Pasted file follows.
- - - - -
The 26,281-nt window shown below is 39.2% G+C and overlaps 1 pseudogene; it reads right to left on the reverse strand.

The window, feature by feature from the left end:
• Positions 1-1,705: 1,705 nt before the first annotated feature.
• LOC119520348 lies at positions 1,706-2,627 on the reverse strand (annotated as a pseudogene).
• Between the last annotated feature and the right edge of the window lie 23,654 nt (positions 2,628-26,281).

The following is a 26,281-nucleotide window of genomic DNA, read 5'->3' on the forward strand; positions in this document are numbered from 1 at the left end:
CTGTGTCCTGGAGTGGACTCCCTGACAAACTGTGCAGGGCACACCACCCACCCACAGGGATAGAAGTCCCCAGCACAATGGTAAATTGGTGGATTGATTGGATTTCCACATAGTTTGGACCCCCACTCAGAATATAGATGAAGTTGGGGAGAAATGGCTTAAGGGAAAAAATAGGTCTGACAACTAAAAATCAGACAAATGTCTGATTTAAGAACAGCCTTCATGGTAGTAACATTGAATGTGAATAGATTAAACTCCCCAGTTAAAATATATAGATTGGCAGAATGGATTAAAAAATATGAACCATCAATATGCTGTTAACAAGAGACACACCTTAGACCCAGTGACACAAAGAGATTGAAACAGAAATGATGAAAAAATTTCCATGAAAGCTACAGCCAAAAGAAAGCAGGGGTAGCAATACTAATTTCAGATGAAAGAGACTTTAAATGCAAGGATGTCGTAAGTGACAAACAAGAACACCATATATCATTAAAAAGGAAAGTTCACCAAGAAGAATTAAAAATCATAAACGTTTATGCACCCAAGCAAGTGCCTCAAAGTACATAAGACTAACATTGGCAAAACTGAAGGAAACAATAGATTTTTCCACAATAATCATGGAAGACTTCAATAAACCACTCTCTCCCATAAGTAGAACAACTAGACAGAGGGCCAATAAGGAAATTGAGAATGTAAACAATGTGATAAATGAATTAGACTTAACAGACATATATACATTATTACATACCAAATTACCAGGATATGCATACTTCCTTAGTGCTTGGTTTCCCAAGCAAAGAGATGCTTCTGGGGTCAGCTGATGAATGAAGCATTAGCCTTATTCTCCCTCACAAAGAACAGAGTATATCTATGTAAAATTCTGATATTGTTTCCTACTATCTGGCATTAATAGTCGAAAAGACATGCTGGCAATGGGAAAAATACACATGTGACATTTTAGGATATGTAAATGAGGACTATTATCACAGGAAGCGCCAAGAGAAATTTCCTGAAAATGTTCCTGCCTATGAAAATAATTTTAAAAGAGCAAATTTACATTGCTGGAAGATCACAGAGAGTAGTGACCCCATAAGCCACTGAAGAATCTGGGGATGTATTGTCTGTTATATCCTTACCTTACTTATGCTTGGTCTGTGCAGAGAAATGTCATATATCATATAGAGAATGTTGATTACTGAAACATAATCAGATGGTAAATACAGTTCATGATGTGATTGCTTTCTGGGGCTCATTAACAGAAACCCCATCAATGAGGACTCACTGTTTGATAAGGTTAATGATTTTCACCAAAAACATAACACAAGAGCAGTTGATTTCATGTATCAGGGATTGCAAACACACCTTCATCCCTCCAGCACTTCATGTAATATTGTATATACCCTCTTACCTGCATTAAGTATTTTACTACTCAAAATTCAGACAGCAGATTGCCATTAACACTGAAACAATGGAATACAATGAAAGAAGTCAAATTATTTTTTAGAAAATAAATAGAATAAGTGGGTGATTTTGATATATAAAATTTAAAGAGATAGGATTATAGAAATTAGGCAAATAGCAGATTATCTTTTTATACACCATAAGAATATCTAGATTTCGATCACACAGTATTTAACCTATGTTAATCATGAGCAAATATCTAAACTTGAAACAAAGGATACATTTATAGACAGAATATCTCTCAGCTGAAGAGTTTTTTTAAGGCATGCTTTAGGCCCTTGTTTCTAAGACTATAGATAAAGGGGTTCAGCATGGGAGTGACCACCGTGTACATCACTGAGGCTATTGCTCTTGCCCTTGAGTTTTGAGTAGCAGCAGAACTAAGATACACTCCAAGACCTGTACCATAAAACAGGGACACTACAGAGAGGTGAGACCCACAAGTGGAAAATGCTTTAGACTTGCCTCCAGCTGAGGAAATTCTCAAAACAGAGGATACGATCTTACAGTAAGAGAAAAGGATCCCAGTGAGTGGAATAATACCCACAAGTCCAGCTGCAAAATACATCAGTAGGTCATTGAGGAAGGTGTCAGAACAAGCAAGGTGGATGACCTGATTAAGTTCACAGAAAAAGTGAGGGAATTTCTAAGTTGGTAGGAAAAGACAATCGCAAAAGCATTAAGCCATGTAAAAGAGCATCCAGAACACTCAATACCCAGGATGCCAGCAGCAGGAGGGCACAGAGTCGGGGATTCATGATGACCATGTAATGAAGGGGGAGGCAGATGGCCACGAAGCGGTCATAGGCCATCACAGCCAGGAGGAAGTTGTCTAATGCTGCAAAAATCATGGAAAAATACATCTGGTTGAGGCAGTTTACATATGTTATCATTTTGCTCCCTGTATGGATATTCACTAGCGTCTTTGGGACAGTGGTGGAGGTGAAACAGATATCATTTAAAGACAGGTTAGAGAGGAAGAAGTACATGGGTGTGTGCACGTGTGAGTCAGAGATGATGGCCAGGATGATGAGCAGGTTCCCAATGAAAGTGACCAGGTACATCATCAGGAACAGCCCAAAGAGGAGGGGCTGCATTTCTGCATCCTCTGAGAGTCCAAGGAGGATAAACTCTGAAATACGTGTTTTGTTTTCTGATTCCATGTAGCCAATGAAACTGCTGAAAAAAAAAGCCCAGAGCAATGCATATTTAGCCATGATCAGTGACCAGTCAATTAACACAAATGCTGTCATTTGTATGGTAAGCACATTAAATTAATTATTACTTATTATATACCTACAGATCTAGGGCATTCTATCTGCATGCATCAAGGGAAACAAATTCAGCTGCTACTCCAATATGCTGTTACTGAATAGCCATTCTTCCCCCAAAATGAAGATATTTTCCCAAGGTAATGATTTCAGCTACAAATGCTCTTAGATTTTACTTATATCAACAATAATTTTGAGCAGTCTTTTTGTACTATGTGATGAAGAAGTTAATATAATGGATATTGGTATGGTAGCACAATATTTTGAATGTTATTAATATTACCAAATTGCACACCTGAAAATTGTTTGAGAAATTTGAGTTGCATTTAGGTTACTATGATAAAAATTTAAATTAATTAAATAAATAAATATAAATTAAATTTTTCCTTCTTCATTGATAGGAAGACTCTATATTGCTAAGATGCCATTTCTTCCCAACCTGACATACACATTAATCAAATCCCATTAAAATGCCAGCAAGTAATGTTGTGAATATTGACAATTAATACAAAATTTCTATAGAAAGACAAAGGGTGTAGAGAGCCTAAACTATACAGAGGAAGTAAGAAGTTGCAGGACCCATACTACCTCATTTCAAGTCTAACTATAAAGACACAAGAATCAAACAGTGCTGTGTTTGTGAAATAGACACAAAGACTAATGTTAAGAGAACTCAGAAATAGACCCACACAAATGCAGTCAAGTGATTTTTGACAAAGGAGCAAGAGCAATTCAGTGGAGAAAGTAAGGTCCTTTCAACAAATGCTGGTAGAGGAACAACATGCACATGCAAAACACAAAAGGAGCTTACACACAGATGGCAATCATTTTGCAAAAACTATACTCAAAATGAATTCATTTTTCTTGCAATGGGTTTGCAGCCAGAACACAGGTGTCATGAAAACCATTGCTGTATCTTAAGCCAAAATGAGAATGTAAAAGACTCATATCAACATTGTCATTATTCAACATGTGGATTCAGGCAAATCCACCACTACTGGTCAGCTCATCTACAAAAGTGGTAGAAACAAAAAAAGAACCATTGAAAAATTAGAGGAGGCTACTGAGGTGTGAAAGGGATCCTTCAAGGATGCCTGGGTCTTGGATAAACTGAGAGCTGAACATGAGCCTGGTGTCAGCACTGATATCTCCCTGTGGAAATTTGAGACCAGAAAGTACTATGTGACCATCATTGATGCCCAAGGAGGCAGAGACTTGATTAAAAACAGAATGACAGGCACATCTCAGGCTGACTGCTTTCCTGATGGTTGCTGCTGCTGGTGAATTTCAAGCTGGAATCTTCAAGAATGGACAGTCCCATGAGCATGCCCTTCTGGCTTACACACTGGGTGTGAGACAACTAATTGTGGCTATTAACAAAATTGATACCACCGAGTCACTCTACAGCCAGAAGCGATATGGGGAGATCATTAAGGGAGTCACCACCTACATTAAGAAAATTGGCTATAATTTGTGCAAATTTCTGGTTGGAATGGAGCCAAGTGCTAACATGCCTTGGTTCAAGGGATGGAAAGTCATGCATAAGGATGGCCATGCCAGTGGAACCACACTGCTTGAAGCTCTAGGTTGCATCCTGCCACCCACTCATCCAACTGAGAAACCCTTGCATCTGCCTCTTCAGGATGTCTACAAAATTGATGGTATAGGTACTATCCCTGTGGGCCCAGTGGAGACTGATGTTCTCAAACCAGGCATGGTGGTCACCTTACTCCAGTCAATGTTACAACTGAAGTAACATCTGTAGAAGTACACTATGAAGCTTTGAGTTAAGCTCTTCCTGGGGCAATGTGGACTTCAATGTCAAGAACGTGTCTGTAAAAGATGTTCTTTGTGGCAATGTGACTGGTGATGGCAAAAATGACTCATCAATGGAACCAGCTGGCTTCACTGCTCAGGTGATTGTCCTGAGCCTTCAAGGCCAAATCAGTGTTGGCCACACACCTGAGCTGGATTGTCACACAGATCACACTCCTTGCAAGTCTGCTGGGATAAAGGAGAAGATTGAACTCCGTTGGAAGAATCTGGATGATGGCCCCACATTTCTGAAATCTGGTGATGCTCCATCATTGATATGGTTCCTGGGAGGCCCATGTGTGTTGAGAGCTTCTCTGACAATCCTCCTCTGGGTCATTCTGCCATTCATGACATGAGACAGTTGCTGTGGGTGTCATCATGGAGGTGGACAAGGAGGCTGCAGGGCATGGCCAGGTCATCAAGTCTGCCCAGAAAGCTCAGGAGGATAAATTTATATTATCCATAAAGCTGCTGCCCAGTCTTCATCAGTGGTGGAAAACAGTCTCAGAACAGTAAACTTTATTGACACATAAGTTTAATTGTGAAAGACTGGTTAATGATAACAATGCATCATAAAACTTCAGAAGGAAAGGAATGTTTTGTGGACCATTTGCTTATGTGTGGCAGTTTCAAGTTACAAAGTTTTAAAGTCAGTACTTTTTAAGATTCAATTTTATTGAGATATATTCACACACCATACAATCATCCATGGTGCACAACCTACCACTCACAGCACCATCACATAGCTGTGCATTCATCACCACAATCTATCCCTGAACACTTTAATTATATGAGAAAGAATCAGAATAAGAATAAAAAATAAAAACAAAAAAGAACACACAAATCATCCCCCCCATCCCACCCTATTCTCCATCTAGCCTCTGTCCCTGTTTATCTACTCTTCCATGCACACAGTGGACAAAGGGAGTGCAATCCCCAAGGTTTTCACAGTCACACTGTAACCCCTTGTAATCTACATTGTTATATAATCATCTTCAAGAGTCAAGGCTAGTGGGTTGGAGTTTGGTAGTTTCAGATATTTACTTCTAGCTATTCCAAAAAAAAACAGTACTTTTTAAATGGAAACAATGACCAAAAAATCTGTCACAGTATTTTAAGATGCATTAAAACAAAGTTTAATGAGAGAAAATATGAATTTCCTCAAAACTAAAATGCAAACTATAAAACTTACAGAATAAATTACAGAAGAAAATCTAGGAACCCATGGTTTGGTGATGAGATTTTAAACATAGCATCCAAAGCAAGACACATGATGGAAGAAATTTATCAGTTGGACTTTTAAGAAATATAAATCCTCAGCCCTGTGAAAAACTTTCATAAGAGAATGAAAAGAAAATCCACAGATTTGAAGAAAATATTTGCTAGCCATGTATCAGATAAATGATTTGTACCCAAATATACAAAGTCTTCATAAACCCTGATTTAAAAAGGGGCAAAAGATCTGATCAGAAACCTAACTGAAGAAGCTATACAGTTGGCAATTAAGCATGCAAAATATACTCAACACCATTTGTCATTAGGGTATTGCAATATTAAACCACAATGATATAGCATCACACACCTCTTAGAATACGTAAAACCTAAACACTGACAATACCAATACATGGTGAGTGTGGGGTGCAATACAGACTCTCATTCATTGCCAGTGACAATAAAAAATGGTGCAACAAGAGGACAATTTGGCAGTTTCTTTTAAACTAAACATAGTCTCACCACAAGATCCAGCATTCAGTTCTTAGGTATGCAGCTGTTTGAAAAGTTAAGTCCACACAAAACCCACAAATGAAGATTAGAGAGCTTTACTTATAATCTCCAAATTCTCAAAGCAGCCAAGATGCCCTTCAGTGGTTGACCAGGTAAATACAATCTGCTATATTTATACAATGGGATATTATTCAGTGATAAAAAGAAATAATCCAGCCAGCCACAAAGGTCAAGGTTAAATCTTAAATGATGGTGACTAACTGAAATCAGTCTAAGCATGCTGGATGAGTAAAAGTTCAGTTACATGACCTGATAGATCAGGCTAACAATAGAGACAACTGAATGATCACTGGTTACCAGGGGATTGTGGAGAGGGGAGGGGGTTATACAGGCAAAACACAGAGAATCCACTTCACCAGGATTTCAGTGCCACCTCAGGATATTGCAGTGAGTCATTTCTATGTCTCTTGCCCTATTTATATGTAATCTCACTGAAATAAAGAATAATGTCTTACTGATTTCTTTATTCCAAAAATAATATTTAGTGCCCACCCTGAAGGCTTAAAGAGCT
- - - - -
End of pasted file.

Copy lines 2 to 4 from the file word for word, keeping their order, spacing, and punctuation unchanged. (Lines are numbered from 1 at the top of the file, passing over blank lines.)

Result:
The window, feature by feature from the left end:
• Positions 1-1,705: 1,705 nt before the first annotated feature.
• LOC119520348 lies at positions 1,706-2,627 on the reverse strand (annotated as a pseudogene).